Paul Krugman is an Amazon customer.
But that’s not stopping the well known columnist for The New York Times from ripping the Seattle-based tech juggernaut, noting in a column today that the company is hurting America with its heavy-handed tactics and can’t be trusted.
It is one of the most brutal attacks on Amazon I’ve seen to date, and it speaks to the challenges that the company faces in the court of public opinion. For years now, the company has been moving into the realm of Walmart status — the dreaded retailer of the 80s and 90s that many believed ripped the heart out of small town America.
Krugman goes further, saying Amazon has attained “robber baron-type maker power” in the books business.
Does Amazon really have robber-baron-type market power? When it comes to books, definitely. Amazon overwhelmingly dominates online book sales, with a market share comparable to Standard Oil’s share of the refined oil market when it was broken up in 1911. Even if you look at total book sales, Amazon is by far the largest player.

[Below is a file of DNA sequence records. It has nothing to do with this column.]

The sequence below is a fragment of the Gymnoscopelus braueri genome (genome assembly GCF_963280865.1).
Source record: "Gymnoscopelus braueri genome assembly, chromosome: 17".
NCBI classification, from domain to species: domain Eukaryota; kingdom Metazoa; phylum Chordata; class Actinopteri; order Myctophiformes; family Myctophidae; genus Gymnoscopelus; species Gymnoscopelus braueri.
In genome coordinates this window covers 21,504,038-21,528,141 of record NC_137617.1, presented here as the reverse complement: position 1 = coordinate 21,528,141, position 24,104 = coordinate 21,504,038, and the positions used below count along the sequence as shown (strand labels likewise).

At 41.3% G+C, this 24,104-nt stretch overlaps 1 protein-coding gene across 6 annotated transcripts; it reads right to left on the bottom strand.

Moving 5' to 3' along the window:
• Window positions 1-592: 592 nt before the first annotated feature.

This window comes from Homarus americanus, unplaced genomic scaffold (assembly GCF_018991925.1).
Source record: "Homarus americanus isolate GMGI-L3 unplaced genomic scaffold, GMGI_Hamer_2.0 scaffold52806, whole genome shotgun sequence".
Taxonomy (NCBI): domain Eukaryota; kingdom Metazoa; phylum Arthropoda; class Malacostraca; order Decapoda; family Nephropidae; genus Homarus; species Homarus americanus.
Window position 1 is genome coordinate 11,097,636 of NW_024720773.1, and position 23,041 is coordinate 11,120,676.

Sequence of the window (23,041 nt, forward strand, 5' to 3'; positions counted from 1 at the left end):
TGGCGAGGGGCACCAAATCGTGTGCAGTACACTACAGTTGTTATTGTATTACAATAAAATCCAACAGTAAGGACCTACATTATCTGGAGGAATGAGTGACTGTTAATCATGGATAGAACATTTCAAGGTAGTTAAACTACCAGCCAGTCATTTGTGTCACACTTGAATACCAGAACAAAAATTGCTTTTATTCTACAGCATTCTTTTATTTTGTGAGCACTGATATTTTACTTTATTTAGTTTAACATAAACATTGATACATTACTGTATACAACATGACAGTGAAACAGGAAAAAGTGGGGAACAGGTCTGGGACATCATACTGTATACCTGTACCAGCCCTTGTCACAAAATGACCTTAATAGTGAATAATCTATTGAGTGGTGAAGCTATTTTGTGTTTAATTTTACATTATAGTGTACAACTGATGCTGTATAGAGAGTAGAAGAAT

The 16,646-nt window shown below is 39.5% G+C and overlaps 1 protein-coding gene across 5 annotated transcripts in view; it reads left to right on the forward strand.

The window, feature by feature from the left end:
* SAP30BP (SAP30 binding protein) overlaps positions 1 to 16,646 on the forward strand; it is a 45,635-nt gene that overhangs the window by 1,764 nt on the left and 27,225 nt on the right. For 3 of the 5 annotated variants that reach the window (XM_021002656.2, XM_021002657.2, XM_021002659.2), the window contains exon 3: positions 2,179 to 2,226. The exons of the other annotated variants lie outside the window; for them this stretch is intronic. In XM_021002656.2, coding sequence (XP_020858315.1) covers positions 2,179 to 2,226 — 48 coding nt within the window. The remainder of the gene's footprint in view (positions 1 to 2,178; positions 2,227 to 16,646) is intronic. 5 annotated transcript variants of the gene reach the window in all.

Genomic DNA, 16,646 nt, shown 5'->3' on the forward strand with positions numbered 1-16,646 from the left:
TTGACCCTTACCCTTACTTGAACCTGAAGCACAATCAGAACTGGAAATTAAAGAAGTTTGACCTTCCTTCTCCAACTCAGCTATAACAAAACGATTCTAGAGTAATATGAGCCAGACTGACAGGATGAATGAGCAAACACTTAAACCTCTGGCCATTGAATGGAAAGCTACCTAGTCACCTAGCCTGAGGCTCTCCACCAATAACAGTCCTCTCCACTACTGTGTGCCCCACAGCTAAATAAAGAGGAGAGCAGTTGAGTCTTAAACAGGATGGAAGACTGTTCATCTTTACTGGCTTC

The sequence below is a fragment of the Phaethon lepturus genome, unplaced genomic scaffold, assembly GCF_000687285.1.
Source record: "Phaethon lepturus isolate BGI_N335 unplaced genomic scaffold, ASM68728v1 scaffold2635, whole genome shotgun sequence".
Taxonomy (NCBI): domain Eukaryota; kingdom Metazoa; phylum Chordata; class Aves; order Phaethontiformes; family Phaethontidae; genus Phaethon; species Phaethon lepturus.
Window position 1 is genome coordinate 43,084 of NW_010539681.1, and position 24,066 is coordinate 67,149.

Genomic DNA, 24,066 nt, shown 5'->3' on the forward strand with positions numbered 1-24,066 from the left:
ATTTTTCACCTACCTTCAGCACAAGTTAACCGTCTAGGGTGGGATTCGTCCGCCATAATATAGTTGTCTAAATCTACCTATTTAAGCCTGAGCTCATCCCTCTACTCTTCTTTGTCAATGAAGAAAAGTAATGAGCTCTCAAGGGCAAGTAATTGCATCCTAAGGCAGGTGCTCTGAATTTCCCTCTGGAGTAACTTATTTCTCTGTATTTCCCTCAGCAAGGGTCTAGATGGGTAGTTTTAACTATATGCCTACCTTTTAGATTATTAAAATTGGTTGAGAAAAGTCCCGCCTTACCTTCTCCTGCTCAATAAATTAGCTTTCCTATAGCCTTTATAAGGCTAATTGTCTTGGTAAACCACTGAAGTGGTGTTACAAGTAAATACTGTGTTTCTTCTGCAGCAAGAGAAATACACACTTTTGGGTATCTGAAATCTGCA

So far Amazon has not tried to exploit consumers. In fact, it has systematically kept prices low, to reinforce its dominance. What it has done, instead, is use its market power to put a squeeze on publishers, in effect driving down the prices it pays for books — hence the fight with Hachette. In economics jargon, Amazon is not, at least so far, acting like a monopolist, a dominant seller with the power to raise prices. Instead, it is acting as a monopsonist, a dominant buyer with the power to push prices down.
So can we trust Amazon not to abuse that power? The Hachette dispute has settled that question: no, we can’t.
Krugman’s piece has struck a nerve, with more than 700 comments so far.
Amazon, for its part, tends to ignore these sorts of attacks. Just waiting them out, kind of like a farmer during a hailstorm.
Read Krugman’s full piece here.